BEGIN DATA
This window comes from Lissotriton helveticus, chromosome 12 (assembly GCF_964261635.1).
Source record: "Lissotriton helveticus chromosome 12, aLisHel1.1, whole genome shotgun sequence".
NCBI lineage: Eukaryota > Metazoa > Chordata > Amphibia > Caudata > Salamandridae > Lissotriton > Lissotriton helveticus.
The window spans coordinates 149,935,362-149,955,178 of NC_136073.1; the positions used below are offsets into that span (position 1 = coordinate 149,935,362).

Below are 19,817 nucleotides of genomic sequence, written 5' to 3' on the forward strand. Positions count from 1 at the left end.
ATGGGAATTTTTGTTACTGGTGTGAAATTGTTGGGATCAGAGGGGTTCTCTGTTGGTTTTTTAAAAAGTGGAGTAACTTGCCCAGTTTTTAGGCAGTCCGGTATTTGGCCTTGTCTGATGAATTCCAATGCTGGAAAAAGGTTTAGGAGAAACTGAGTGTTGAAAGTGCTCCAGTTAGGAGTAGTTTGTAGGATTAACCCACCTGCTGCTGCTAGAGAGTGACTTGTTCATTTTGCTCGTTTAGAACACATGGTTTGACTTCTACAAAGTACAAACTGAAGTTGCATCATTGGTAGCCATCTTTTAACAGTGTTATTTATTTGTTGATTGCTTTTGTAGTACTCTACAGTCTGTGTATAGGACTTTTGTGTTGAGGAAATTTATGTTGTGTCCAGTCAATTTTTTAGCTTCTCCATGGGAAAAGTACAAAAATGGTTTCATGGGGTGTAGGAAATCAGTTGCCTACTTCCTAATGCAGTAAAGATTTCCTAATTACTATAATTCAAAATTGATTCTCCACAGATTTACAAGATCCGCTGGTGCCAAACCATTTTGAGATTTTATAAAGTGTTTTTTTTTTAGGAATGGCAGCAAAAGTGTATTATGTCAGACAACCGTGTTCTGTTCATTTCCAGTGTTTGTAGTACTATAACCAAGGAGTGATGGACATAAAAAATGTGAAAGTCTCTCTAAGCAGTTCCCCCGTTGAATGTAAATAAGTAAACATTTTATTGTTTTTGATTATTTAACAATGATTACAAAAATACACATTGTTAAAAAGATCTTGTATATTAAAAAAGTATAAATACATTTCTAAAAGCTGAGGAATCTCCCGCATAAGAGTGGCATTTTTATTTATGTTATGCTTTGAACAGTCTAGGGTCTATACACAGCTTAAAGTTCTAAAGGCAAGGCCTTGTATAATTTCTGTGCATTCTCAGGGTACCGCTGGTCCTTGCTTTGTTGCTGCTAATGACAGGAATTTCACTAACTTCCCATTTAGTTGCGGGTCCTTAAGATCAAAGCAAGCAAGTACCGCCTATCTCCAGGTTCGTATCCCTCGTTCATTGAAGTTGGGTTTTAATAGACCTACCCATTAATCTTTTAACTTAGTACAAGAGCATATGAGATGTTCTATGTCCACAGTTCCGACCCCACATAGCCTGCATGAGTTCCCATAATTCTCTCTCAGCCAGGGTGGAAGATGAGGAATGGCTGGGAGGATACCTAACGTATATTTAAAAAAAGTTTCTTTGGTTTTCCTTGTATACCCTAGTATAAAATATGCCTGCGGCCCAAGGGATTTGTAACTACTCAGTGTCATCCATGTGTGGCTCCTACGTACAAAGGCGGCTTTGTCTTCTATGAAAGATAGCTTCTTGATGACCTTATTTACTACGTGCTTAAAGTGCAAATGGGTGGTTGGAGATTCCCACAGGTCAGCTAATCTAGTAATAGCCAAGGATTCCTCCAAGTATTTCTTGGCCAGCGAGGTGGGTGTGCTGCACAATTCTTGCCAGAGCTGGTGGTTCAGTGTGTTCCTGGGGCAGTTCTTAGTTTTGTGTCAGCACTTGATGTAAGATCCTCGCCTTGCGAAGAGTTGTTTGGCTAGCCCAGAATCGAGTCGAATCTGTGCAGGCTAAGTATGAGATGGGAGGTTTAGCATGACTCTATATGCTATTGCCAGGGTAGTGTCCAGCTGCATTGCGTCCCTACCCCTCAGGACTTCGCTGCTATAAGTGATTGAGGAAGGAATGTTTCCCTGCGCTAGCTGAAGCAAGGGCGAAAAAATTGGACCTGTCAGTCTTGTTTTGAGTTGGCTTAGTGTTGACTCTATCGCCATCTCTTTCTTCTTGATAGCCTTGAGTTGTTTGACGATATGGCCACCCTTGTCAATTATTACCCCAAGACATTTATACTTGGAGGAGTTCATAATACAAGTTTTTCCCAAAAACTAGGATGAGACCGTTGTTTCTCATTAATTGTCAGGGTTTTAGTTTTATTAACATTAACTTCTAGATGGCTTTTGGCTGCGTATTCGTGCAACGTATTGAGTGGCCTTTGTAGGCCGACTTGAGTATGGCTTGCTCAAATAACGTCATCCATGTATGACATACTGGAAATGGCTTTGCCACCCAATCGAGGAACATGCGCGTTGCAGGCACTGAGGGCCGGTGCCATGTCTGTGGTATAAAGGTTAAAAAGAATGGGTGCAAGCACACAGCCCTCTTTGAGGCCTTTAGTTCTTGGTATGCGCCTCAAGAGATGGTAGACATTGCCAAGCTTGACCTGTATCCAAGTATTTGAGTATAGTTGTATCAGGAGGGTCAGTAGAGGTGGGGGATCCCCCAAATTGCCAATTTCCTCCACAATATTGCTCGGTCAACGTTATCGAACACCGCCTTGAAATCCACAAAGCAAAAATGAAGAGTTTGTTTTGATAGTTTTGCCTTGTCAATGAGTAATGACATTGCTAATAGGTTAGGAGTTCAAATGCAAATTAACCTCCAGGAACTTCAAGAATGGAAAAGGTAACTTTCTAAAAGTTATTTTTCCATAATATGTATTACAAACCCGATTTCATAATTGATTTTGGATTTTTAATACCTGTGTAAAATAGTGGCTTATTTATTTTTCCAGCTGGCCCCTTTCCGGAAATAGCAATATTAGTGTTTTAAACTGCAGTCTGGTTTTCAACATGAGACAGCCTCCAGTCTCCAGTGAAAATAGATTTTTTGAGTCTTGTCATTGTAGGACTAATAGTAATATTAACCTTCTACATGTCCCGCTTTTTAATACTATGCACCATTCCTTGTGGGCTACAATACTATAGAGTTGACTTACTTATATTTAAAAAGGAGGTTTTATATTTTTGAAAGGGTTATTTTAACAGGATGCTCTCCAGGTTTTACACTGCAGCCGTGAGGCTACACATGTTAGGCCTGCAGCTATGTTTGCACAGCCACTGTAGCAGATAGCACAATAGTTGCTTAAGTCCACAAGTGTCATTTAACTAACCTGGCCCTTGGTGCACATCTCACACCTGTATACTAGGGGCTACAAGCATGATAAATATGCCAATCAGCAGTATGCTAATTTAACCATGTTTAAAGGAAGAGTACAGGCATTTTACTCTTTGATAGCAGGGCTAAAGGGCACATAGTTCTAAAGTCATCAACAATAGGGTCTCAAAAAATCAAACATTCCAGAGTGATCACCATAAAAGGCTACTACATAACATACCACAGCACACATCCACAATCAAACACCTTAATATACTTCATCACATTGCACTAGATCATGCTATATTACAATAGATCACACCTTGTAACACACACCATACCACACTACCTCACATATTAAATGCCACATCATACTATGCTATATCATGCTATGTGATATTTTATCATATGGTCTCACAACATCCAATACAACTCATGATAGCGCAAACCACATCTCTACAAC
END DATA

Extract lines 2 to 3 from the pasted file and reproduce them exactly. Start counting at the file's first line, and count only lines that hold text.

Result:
Source record: "Lissotriton helveticus chromosome 12, aLisHel1.1, whole genome shotgun sequence".
NCBI lineage: Eukaryota > Metazoa > Chordata > Amphibia > Caudata > Salamandridae > Lissotriton > Lissotriton helveticus.